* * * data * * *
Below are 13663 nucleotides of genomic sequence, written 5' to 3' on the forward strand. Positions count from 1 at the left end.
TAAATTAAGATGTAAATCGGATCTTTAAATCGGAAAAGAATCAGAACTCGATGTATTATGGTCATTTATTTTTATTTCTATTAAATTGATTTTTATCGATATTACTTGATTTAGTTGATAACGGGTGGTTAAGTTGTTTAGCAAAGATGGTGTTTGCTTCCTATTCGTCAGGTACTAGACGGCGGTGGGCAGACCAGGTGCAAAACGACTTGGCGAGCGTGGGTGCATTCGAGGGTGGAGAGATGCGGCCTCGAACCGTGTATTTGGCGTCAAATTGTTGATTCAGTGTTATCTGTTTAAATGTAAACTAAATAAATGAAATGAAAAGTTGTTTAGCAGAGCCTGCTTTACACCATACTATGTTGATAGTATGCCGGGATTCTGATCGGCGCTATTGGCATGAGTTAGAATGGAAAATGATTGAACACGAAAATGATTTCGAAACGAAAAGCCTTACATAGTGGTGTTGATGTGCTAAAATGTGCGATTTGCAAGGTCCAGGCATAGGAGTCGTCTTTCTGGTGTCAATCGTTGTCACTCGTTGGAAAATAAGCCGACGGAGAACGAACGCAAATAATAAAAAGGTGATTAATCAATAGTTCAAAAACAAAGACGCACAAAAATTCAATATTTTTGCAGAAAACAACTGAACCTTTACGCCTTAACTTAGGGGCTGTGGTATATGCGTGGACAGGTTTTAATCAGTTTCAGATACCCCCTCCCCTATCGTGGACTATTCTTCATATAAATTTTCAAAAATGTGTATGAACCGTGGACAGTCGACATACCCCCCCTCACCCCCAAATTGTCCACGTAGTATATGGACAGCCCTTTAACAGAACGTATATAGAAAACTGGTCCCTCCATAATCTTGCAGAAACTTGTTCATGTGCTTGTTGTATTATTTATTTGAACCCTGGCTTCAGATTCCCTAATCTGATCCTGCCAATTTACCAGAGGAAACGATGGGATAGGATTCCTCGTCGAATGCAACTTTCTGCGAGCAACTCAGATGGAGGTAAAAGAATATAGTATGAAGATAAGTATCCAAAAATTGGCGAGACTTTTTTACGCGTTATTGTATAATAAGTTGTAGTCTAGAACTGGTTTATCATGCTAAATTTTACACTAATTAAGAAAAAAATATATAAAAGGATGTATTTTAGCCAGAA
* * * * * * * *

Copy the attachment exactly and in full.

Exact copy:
Below are 13663 nucleotides of genomic sequence, written 5' to 3' on the forward strand. Positions count from 1 at the left end.
TAAATTAAGATGTAAATCGGATCTTTAAATCGGAAAAGAATCAGAACTCGATGTATTATGGTCATTTATTTTTATTTCTATTAAATTGATTTTTATCGATATTACTTGATTTAGTTGATAACGGGTGGTTAAGTTGTTTAGCAAAGATGGTGTTTGCTTCCTATTCGTCAGGTACTAGACGGCGGTGGGCAGACCAGGTGCAAAACGACTTGGCGAGCGTGGGTGCATTCGAGGGTGGAGAGATGCGGCCTCGAACCGTGTATTTGGCGTCAAATTGTTGATTCAGTGTTATCTGTTTAAATGTAAACTAAATAAATGAAATGAAAAGTTGTTTAGCAGAGCCTGCTTTACACCATACTATGTTGATAGTATGCCGGGATTCTGATCGGCGCTATTGGCATGAGTTAGAATGGAAAATGATTGAACACGAAAATGATTTCGAAACGAAAAGCCTTACATAGTGGTGTTGATGTGCTAAAATGTGCGATTTGCAAGGTCCAGGCATAGGAGTCGTCTTTCTGGTGTCAATCGTTGTCACTCGTTGGAAAATAAGCCGACGGAGAACGAACGCAAATAATAAAAAGGTGATTAATCAATAGTTCAAAAACAAAGACGCACAAAAATTCAATATTTTTGCAGAAAACAACTGAACCTTTACGCCTTAACTTAGGGGCTGTGGTATATGCGTGGACAGGTTTTAATCAGTTTCAGATACCCCCTCCCCTATCGTGGACTATTCTTCATATAAATTTTCAAAAATGTGTATGAACCGTGGACAGTCGACATACCCCCCCTCACCCCCAAATTGTCCACGTAGTATATGGACAGCCCTTTAACAGAACGTATATAGAAAACTGGTCCCTCCATAATCTTGCAGAAACTTGTTCATGTGCTTGTTGTATTATTTATTTGAACCCTGGCTTCAGATTCCCTAATCTGATCCTGCCAATTTACCAGAGGAAACGATGGGATAGGATTCCTCGTCGAATGCAACTTTCTGCGAGCAACTCAGATGGAGGTAAAAGAATATAGTATGAAGATAAGTATCCAAAAATTGGCGAGACTTTTTTACGCGTTATTGTATAATAAGTTGTAGTCTAGAACTGGTTTATCATGCTAAATTTTACACTAATTAAGAAAAAAATATATAAAAGGATGTATTTTAGCCAGAA